Plant terrarium
I used Peperomia ‘Rosso’ in my easy terrarium build. It’s both attractive and low maintenance!
  • LargePeperomia with broader, glossy leaves such as Peperomia obtusfolia (Mini Rubber Plant) and Peperomia ‘Ginny’ make a beautiful statement.
Peperomia Ginny
How cute is my Peperomia Ginny? The pink definition will look incredible in a terrarium.

I could go on and on, but this is plenty to get you going, and I’m beginning to grow grey hairs.

👉 Shop terrarium Peperomia on Etsy.

8 | Selaginella/ Clubmoss/ Spikemoss

Selaginella is a unique genus, and its somewhat weird features make it a perfect choice for terrariums.

Both visually and characteristically, they can easily be mistaken for mosses or ferns. They behave like carpeting mosses, creating a thick mat as they grow, and like ferns, they’re spore-producing.

This can make Selaginella shopping rather challenging. As you can see by the title, they go by many names. 

A great place to start is with Selaginella kraussiana (Golden Clubmoss). It has tiny scaled green leaves. Perfect for a dense, lush ground cover.

And if you want a splash of contrasting color, my favorite is Selaginella uncinata (Peacock Fern), which looks similar to the kraussiana, but has dreamy iridescent blue tones.

Selaginella terrarium
Selaginella is a fool-proof closed terrarium plant, and it’s beautiful.

I’ve honestly never known such a hardy plant.

When I bought a cutting, I pretty much forgot about it. It was on some moist sphagnum moss in a sealed Tupperware box in dim light conditions. When I opened it a few weeks later, it had nearly doubled in size.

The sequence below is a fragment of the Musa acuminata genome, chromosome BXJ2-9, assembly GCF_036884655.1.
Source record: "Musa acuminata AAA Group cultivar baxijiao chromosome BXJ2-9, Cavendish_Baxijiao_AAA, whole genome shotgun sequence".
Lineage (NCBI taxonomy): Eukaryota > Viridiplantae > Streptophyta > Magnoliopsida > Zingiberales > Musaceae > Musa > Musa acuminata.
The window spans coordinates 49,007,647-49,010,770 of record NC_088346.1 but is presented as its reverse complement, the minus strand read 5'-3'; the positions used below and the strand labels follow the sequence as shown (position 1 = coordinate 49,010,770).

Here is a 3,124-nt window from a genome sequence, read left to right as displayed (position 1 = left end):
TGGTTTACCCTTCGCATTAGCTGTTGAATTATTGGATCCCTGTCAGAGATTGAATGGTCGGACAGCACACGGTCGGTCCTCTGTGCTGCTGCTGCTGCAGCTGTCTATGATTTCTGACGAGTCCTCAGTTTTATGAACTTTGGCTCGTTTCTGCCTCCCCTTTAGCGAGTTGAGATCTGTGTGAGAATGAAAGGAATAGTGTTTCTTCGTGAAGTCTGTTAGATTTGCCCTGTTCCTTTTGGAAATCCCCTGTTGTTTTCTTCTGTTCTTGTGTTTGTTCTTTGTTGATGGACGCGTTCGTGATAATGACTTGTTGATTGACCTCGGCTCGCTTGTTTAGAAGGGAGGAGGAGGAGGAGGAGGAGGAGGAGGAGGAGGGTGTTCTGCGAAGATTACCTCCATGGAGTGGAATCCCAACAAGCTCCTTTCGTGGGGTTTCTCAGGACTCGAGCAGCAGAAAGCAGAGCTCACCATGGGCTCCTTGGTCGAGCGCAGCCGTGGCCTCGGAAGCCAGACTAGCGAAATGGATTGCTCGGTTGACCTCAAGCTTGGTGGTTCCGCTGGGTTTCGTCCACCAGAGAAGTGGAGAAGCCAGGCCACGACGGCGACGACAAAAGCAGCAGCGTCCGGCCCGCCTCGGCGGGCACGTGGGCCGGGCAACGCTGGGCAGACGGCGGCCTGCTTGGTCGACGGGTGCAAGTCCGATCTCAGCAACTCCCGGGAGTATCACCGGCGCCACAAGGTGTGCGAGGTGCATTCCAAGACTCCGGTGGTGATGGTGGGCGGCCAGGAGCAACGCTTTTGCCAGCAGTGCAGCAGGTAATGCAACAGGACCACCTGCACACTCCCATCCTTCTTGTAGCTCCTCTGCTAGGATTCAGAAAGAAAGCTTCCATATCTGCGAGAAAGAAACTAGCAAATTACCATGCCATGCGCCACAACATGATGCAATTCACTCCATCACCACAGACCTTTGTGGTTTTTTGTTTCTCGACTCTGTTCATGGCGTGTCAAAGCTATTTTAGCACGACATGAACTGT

👉 Shop Selaginella on Etsy.

9 | Polka Dot Plant (Hypoestes phyllostachya)

Honestly, the Polka Dot Plant is very similar to the Fittonia that we began this list with, despite evolving on other sides of the planet. 

This plant has spots instead of venation and a tricker name to pronounce.

They come in various brilliant bright colors, with many combinations of red, white, pink, and green leaves. Sometimes the spotted variegation can even blur into patches.

Polka Dot Plants
Any of these fabulous plants would bring such an exciting pop of color to your terrarium project (Image Credit: Moscy on Etsy).

And similarly to Fittonia, it’s super easy to care for in a terrarium. It loves a warm, moist environment, so you can’t go wrong with it.

👉 Shop Polka Dot Plant on Etsy.

10 | Moss

When it comes to caring for moss, there’s not much to it.

Because moss needs a humid environment out of direct sunlight, the closed terrarium itself will do the hard work for you. Just keep it moist, and you’ll be rewarded with lush green vibrancy.